Module: "urx/src/system"#

Thinking in Systems#

systems are a stateful data-processing machines which accept input through input streams, init and maintain state in depots and, in certain conditions, emit values to subscriptions through output streams. Systems can specify other systems as dependencies, and can act as singletons in the resulting dependency tree.

Depots#

The first, and probably the most critical part to understand are the depots mostly because they are somewhat implicit. Unlike other state management paradigms, the depots are not kept in a single data structure. Insted, depots are defined and maintained as stateful streams, stateful transfomers like combineLatest or stateful operators like[ []withLatestFrom] or scan.

Depots persist values over time. If it was not for them, the system had to re-receive its entire input state simultaneously in order to calculate the values for its output stream.

Of course, strictly speaking, it is possible to implement a pure, stateless system as a form of a complex map/reduce. urx would not mind that ;).

Input Streams#

The system receives updates from the rest of the world through values published in its input streams. The streams used can be either stateless (acting as means to send signals) or stateful, where the initial stream state acts as the default value for that system parameter.

The effects of the input streams are up to the system data-processing logic. It can change its depots' state, and/or emit values through its output streams.

Data Processing#

The actual system behavior is exclusively implemented by applying transformers and operators to the input streams, producing the respective output streams. In the final state the system streams are organized in a directed graph, where incoming data is routed through certain edges and nodes. Simple systems like the one in urx by example can use a straightforward single-step transformation (in this case, combineLatest and map), while complex ones can introduce multiple intermediate streams to model their logic.

Output Streams#

The system publishes updates to its clients (other systems or an UI bound to it) by publishing data in its output streams. State-reflecting output streams, like sum in the urx by example should use stateful streams as output streams. Signal-like output should use regular, stateless streams. In general, stateless input streams tend to have a symmetrical stateless streams, and the opposite.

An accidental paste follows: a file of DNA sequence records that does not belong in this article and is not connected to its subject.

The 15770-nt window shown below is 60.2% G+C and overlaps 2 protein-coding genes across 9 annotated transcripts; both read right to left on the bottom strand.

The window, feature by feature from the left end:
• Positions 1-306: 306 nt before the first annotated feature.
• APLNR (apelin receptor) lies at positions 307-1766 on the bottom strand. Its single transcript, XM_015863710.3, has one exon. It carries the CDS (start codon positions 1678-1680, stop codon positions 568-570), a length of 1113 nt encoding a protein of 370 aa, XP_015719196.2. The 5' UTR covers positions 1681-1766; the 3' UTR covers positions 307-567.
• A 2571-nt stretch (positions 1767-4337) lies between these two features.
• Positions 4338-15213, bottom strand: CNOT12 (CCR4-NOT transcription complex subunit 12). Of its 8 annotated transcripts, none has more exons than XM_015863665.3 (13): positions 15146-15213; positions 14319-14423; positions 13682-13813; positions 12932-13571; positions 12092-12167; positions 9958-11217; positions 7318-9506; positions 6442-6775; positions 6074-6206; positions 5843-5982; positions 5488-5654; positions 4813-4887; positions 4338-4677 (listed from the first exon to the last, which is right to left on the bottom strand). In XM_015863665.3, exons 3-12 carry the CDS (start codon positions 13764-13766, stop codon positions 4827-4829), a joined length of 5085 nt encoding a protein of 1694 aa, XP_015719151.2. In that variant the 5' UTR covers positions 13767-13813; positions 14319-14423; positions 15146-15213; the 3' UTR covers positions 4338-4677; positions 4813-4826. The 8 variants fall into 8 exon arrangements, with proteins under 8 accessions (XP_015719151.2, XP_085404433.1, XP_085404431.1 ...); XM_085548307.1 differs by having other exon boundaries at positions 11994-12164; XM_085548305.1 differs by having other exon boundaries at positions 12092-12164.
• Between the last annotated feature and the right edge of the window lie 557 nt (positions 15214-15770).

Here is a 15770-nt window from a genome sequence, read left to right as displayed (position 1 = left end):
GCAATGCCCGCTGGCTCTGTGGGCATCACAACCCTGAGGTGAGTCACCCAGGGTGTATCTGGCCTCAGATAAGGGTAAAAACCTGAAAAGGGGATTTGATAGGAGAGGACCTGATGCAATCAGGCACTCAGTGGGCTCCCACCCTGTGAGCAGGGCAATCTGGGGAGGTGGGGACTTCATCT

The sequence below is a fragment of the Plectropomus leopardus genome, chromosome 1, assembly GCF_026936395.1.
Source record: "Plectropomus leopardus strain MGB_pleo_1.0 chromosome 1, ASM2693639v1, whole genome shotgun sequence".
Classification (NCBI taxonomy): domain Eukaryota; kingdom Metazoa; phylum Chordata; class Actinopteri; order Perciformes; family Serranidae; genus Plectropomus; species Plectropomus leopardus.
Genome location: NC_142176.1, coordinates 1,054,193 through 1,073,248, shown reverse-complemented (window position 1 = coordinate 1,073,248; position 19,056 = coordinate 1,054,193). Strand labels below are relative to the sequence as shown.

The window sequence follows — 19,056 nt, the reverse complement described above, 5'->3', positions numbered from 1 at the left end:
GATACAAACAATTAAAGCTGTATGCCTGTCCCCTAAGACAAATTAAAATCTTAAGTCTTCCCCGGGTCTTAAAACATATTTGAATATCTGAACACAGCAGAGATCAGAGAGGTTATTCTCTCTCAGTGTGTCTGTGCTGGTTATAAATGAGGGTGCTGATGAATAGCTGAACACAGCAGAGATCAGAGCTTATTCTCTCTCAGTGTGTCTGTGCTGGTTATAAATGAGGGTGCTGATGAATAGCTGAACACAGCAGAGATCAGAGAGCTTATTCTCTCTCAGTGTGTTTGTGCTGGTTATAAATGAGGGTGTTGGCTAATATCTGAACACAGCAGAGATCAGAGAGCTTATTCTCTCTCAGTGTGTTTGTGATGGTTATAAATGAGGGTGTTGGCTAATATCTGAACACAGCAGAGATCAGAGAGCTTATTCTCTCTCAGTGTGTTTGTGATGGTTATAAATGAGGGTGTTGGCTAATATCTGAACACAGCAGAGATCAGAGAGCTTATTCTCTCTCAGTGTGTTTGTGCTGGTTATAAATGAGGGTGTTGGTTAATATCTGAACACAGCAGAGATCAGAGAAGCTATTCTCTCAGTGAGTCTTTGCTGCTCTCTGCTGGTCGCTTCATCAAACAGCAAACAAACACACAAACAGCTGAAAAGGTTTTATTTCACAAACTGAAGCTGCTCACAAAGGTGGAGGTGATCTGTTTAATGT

Index#

Interfaces#

Type aliases#

Functions#

Type aliases#

SystemConstructor#

Ƭ SystemConstructor<D>: (dependencies: SpecResults<D>) => System

Defined in urx/src/system.ts:101

The system constructor is a function which initializes and connects streams and returns them as a System. If the system call specifies system dependencies, the constructor receives the dependencies as an array argument.

Type parameters:#

NameType
DSystemSpecs

Functions#

init#

init<SS>(systemSpec: SS): SR<SS>

Defined in urx/src/system.ts:193

Initializes a SystemSpec by recursively initializing its dependencies.

// a simple system with two streams
const sys1 = system(() => {
const a = stream<number>()
const b = stream<number>()
connect(pipe(a, map(value => value * 2)), b)
return { a, b }
})
const { a, b } = init(sys1)
subscribe(b, b => console.log(b))
publish(a, 2)

Type parameters:#

NameType
SSAnySystemSpec

Parameters:#

NameTypeDescription
systemSpecSSthe system spec to initialize.

Returns: SR<SS>

the System constructed by the spec constructor.


system#

system<F, D>(constructor: F, dependencies?: D, __namedParameters?: { singleton: boolean }): SystemSpec<D, F>

Defined in urx/src/system.ts:156

system defines a specification of a system - its constructor, dependencies and if it should act as a singleton in a system dependency tree. When called, system returns a SystemSpec, which is then initialized along with its dependencies by passing it to init.

@import { subscribe, publish, system, init, tup, connect, map, pipe } from 'urx'
// a simple system with two streams
const sys1 = system(() => {
const a = stream<number>()
const b = stream<number>()
connect(pipe(a, map(value => value * 2)), b)
return { a, b }
})
// a second system which depends on the streams from the first one
const sys2 = system(([ {a, b} ]) => {
const c = stream<number>()
connect(pipe(b, map(value => value * 2)), c)
// re-export the `a` stream, keep `b` internal
return { a, c }
}, tup(sys1))
// init will recursively initialize sys2 dependencies, in this case sys1
const { a, c } = init(sys2)
subscribe(c, c => console.log(`Value multiplied by 4`, c))
publish(a, 2)

Singletons in Dependency Tree#

By default, systems will be initialized only once if encountered multiple times in the dependency tree. In the below dependency system tree, systems b and c will receive the same stream instances from system a when system d is initialized.

a
/ \
b c
\ /
d

If a gets {singleton: false} as a last argument, init creates two separate instances - one for b and one for c.

Type parameters:#

NameType
FSystemConstructor<D>
DSystemSpecs

Parameters:#

NameTypeDefault valueDescription
constructorF-the system constructor function. Initialize and connect the streams in its body.
dependenciesD([] as unknown) as Dthe system dependencies, which the constructor will receive as arguments. Use the tup utility For TypeScript type inference to work correctly. ts const sys3 = system(() => { ... }, tup(sys2, sys1))
__namedParameters{ singleton: boolean }{ singleton: true }Options

Returns: SystemSpec<D, F>